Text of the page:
What is being called a complete misunderstanding by a district court judge of a credit derivatives contract is causing some to question the clarity of credit default swap documentation. The Southern District Court of New York in February ruled that the French bank Societe Generale, as a protection seller in a CDS transaction, should pay the buyer and plaintiff Aon Financial Products, a division of Aon Corp., $10.1 million despite its failure to deliver bonds to SG. According to industry professionals, the decision was based on an entirely separate derivatives contract and viewed SG as more of a guarantor than a CDS party. SG filed an appeal to the decision in March, and oral argument is expected to begin in late August or September.
"It was, well, strange," said Lary Stromfeld, a partner in the capital markets department at Cadwalader, Wickersham & Taft LLP and lawyer on behalf of the International Swaps and Derivatives Association, which earlier this month filed an amicus brief on behalf of SG in the case. Although Stromfeld described the decision as an "aberration," he, along with others, said it is in the CDS market's interest that it not be upheld, should it be used as precedent in future cases. "I think the court just didn't understand what they were doing," Stromfeld said. " It is not like the court came up with a clever approach that nobody was thinking of, it just didn't understand this."
In 1999, Aon had purchased $10 million in credit default protection from SG on $500 million of debt issued by the Republic of the Philippines. Aon did so in order to hedge a separate transaction in which it sold $10 million in credit protection to Bear Stearns on a surety bond issued by the Philippine Government Service Insurance System. According to court filings, Aon argued that because the SG transaction was made in connection with the Bear transaction in order to hedge against potential losses, the SG swap therefore guaranteed payment if losses were incurred in the Bear transaction - despite there having been two completely different CDS contracts. "The basic error," according to SG's appeal, was "the finding that the two swaps hedged against the same risk on the same terms."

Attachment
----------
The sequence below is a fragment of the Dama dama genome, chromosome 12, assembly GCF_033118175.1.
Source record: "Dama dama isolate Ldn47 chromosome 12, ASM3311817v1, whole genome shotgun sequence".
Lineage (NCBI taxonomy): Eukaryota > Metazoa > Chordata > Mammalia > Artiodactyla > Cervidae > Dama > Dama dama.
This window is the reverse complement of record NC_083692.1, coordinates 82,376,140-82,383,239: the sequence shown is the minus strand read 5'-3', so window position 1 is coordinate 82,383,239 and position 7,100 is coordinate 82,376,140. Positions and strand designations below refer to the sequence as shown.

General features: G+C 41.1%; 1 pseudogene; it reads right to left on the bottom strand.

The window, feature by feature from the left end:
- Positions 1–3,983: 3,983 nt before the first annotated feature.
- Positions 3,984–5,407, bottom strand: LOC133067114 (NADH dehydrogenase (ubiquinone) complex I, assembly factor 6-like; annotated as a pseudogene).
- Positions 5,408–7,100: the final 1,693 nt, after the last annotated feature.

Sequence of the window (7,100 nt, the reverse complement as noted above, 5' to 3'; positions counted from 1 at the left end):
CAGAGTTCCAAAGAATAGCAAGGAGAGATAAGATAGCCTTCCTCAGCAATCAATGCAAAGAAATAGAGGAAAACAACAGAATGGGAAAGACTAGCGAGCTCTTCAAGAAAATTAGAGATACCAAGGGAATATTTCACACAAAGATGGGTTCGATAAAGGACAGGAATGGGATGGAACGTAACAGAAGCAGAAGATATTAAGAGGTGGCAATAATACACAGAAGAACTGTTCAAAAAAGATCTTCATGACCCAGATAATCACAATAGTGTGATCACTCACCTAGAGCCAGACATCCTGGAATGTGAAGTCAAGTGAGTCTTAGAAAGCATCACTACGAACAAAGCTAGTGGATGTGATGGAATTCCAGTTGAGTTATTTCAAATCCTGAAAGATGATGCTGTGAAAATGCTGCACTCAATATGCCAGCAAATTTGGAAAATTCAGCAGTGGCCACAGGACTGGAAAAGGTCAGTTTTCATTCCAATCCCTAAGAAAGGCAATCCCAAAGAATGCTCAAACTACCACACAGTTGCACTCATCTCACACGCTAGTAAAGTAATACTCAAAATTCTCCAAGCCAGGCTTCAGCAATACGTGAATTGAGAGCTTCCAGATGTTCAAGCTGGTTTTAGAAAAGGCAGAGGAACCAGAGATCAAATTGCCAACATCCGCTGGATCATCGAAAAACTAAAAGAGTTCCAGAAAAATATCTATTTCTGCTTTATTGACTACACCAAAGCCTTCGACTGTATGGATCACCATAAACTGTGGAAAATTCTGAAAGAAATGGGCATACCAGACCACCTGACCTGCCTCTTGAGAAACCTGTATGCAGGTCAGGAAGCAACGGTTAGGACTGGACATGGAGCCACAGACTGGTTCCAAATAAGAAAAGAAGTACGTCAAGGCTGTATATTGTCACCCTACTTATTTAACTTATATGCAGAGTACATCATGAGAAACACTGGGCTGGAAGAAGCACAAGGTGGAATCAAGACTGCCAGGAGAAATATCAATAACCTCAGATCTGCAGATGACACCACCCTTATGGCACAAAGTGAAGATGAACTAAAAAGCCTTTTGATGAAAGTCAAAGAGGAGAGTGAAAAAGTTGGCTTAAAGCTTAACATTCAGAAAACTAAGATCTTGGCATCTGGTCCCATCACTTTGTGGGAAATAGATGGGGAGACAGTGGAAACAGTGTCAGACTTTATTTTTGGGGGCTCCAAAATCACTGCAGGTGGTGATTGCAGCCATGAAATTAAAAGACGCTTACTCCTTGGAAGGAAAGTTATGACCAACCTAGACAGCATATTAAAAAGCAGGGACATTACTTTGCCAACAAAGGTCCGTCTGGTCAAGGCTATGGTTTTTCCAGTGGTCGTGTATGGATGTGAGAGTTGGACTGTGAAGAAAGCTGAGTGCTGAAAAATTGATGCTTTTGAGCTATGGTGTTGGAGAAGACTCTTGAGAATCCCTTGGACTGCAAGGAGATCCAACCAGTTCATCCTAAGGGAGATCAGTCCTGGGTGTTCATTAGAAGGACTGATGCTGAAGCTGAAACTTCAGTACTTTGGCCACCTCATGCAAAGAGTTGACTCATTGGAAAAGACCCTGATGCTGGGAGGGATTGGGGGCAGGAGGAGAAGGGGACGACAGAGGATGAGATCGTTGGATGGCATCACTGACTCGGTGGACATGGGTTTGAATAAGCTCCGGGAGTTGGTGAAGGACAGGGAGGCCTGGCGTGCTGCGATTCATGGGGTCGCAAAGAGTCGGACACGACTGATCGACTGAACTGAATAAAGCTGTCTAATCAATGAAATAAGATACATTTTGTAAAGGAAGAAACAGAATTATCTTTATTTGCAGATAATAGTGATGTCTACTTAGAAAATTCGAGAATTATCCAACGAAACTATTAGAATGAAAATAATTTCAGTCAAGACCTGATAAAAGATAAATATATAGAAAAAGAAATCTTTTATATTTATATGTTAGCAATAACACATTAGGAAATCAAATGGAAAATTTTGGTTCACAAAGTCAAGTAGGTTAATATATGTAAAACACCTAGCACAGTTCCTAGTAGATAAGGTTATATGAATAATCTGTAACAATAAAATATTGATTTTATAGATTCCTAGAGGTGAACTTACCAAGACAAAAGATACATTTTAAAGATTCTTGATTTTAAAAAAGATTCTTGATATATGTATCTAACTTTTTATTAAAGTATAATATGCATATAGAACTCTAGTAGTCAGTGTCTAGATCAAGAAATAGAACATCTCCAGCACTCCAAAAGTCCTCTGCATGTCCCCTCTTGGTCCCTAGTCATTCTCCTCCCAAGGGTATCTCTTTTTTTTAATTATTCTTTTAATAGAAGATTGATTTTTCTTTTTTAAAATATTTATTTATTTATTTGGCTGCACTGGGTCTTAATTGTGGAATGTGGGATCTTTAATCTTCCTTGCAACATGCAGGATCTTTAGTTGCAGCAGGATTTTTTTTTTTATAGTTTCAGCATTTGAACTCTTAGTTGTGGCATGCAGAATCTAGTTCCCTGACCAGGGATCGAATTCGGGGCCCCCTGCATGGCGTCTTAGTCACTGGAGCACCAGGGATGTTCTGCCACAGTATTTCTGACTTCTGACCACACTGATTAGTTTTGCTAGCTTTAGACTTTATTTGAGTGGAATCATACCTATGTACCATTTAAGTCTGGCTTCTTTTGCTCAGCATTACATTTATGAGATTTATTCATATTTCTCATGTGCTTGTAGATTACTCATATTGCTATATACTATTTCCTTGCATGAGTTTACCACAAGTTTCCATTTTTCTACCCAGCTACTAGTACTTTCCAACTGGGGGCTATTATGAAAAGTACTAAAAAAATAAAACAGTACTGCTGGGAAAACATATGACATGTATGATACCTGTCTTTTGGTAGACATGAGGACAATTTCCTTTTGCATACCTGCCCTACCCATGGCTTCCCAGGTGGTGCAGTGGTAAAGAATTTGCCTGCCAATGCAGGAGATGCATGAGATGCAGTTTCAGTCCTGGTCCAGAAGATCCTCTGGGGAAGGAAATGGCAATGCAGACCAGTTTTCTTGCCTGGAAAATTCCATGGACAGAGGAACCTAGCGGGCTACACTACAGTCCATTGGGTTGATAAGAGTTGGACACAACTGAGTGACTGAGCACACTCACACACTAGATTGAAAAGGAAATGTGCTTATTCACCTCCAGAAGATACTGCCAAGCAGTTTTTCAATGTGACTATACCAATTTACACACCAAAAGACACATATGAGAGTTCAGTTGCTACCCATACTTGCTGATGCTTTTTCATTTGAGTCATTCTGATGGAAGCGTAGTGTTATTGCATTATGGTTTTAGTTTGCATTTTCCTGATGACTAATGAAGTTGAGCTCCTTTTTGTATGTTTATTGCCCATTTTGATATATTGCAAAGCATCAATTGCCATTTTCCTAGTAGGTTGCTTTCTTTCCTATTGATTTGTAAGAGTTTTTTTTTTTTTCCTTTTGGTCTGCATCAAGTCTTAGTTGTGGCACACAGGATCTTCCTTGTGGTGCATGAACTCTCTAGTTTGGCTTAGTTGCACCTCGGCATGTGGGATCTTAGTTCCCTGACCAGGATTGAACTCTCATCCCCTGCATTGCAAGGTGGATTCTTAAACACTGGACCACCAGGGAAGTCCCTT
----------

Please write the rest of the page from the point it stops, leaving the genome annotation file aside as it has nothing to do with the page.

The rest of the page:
According to ISDA, the court erred in two respects. First, SG was found liable to pay Aon based on the derivatives transaction Aon had with Bear - even though the only material similarities between the transactions was that they were each credit default swaps in the amount of $10 million. Second, after finding SG liable to pay Aon in the CDS, it "completely ignored" the contract's settlement provisions. Despite the CDS containing a physical settlement provision, SG was ordered to pay Aon the full principal amount of the underlying security, even though it was never delivered by Aon, Stromfeld said.
The decision, even if it was an anomaly, does not set a good example for future treatments of the transactions in the courtoom, said Janet Tavakoli, president of Tavakoli Structured Finance. Since the inception of the CDS market, disputes have risen on as many as 40% of defaulted reference entities, according to Tavakoli. Because most of the disputes are settled in arbitration, they cannot set a precedent for future decisions, but they are time consuming and expensive for companies that go through them, she said.
"The wide implication here is that people are getting dragged into court on these terms, and they are getting dragged into arbitration," she said, adding that clearer documentation would go a long way toward avoiding the suits. ISDA documentation is used in some 90% of outstanding CDS contracts, according to Tavakoli. "Even the brightest people are having difficulty interpreting these documents," she said. Al Orendorff, a spokesman for Aon, and Jim Galvin, spokesman for SG, declined to comment on the case.
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